Barbecue Grills 101

The cold winter and spring days are almost over. Soon it will be summer and the best way to greet it is to fire up the grill and have a barbecue party! But if you’re new to grilling and are afraid to light a barbecue, don’t worry because we’re here to help you out.

First let’s talk grills. Some may prefer charcoal grills while some would rather use gas grills. Despite some expert grillers say, one isn’t necessarily superior to the other. Here’s a list of some of the pros and cons of charcoal and gas grills:

• Charcoal Grills
– They are inexpensive and easy to find in the market.
– They get very hot.
– They produce a smoky flavor every time you grill.
– You get to play with real fire with charcoal grills.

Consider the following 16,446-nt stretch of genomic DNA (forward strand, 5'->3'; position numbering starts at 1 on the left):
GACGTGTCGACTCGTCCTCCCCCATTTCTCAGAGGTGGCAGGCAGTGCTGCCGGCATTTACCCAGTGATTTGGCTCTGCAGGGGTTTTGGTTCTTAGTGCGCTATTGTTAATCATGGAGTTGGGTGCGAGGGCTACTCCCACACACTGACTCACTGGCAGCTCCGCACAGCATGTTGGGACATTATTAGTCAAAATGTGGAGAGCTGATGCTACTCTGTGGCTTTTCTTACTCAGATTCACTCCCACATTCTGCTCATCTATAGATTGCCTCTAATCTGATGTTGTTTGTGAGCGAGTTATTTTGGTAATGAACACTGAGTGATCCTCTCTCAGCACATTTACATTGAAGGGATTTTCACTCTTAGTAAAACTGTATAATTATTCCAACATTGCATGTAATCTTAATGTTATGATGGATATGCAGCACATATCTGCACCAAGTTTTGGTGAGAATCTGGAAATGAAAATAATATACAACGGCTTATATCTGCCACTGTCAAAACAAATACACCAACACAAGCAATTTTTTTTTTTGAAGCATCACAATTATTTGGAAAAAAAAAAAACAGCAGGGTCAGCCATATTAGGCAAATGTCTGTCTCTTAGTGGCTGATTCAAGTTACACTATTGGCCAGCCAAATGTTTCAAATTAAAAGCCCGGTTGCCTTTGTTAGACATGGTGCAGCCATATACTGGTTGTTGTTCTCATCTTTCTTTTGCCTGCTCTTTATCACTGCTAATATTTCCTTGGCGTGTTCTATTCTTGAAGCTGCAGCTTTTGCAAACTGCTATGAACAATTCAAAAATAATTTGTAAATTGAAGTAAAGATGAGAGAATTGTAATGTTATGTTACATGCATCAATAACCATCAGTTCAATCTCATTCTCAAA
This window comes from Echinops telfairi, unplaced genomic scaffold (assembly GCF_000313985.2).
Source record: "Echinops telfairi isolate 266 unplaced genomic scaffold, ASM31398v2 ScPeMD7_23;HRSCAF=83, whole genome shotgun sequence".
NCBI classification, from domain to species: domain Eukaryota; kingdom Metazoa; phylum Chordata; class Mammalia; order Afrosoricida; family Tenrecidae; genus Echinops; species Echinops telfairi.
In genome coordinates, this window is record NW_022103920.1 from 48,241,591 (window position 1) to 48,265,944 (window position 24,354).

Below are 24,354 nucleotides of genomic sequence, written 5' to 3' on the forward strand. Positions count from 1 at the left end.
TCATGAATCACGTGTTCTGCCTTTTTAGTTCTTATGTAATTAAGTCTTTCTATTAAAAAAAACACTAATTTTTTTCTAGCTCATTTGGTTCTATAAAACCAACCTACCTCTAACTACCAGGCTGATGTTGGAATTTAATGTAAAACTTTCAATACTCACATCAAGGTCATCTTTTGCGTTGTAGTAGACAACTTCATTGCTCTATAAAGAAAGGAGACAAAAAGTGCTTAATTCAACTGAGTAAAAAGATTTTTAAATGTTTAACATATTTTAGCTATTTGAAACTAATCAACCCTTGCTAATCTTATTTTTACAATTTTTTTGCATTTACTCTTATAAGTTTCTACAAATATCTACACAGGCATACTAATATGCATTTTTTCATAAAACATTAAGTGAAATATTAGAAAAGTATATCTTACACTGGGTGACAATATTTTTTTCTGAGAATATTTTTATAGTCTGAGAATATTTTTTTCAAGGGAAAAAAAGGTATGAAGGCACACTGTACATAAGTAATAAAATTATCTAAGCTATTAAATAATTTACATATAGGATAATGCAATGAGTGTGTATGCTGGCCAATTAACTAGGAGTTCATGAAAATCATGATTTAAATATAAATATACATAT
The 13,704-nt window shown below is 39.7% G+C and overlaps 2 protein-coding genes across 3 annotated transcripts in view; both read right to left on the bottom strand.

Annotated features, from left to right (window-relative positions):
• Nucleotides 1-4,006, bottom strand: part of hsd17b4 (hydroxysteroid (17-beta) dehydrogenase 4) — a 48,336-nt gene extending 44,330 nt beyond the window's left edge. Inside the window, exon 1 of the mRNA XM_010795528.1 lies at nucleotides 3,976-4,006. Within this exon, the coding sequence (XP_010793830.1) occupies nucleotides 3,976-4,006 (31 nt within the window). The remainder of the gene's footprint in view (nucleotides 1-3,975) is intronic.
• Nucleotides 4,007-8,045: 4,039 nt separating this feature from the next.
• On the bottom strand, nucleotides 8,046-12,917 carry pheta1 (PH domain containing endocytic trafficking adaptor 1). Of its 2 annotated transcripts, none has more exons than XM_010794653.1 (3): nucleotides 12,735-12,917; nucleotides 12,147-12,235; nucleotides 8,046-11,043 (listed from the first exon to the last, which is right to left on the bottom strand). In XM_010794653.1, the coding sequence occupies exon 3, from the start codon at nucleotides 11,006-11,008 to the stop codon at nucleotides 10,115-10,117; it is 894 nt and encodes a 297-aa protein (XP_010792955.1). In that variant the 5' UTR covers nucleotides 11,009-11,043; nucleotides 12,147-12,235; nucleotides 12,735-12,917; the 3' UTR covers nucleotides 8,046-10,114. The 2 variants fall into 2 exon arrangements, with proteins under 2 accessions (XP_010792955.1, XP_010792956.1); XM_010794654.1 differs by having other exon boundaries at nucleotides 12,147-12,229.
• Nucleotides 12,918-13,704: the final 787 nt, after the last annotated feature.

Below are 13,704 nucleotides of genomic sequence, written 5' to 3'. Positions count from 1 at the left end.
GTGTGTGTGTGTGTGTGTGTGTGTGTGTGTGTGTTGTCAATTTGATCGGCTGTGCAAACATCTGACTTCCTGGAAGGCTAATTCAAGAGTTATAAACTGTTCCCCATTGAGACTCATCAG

• Gas Grills
– There are inexpensive models already available.
– They are easy to clean.
– You have the option of smoky flavor or not, with the use of wood chips in a smoker box.
– They can be preheated easier than charcoal.

• Charcoal Grills
– They need to be manually lit and preheated for at least 20 minutes (or longer)
– Cleaning is more complicated because of the ashes.
– It is tough to keep a constant temperature because coals die down.

• Gas Grills
– They are typically more expensive than charcoal grills.
– They are more complicated to operate which also means that more parts can break.
Whatever grill you will choose to buy, remember that both types of grills need to be cleaned before and after grilling. Preheat the grill for at least 10 minutes for gas, 20 minutes for charcoal. After the grill is preheated, scrape the charred goo and gunk off of the grate using a brass-wire brush. You may want to leave the grease on the grate if you’re going to store your grill for winter, this will prevent the grate from rusting. Find out more information and tips about grills or barbecue techniques and recipes by calling Texas Country Barbecue.